Before the lockdown millions of people in South Africa were impoverished with the result that they were living in life threatening conditions in shack settlements and often going hungry. Many families have spent their whole lives living under inhuman conditions. It must be clear that the issues that have risen to public prominence during this period are not new. They have always been there. People who are not well organised have been unable to voice them beyond their own communities because the media was not there to report on them.

The lockdown has pushed millions more into impoverishment and radically worsened the situation of already impoverished people. Hunger has become an everyday reality for millions. Our comrades in Cape Town tell us that people get hugely anxious and stressed when the food provided by activists runs out before their turn comes. They don’t know what they will say to their children when they get home.

In this situation of serious crisis impoverished people have been criminalised by the state. The police and the army have humiliated and beaten large numbers of people. Two weeks ago it was reported in the media that 11 people had been killed by the police and the army during lockdown operations. Once again we have been reminded that our lives do not count to this society.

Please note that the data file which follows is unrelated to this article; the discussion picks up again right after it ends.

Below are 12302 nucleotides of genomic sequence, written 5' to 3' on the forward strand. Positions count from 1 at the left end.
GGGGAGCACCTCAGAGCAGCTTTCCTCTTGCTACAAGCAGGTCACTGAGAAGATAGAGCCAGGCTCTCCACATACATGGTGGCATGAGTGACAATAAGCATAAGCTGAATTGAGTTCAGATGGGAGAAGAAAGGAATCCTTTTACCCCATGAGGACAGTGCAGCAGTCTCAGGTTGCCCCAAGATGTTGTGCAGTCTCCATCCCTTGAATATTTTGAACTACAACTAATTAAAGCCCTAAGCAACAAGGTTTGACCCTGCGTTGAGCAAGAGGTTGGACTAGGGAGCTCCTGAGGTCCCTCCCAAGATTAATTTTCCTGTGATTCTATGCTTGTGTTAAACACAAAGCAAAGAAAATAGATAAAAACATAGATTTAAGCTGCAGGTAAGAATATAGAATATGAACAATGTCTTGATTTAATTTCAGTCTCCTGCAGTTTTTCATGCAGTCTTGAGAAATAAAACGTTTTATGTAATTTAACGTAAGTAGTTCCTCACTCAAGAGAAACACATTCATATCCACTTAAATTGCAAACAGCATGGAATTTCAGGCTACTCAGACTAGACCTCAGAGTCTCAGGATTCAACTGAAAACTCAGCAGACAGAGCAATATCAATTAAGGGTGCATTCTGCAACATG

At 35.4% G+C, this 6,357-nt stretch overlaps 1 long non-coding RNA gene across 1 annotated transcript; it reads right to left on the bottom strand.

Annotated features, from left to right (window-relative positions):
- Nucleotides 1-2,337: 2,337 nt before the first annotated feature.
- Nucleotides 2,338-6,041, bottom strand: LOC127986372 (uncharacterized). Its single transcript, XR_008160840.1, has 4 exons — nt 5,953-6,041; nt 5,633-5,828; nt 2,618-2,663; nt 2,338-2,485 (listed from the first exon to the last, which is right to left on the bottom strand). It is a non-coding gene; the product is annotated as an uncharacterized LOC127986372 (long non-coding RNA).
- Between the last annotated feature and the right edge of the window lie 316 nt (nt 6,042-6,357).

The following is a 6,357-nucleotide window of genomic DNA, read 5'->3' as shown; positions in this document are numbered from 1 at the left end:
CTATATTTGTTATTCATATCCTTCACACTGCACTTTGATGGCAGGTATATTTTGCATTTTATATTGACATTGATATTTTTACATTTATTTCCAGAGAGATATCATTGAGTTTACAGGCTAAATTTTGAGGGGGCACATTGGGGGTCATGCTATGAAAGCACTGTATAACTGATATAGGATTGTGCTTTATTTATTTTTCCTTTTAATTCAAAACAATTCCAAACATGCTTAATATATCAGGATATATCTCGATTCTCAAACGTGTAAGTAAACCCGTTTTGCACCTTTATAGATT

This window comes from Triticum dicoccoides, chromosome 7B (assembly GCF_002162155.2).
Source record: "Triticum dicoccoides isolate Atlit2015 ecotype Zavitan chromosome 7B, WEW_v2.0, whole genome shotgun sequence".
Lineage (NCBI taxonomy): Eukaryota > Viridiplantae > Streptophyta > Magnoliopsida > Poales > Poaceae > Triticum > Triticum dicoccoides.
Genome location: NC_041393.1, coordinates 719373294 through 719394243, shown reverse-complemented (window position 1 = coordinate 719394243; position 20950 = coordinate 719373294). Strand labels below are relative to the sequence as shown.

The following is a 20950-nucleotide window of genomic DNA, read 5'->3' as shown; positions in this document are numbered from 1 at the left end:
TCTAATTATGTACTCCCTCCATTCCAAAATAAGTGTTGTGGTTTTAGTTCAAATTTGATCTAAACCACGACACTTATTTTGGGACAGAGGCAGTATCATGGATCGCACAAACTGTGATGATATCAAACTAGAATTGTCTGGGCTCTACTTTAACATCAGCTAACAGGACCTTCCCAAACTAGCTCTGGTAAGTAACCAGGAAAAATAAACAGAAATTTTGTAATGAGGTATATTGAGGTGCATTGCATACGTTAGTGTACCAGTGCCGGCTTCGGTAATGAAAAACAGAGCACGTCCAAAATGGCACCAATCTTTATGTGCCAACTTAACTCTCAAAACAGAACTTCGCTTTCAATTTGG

As everybody knows Collins Khosa was killed in Johannesburg on Easter Friday after being severely assaulted by soldiers. Members of the Johannesburg Metropolitan Police Department were also present during the assault. After Khosa’s family successfully won an urgent application against the ministers of the police and the army Bheki Cele tried to get the family to abandon the most important part of the court order that they had won. As the proverb says, the fish rots from the head.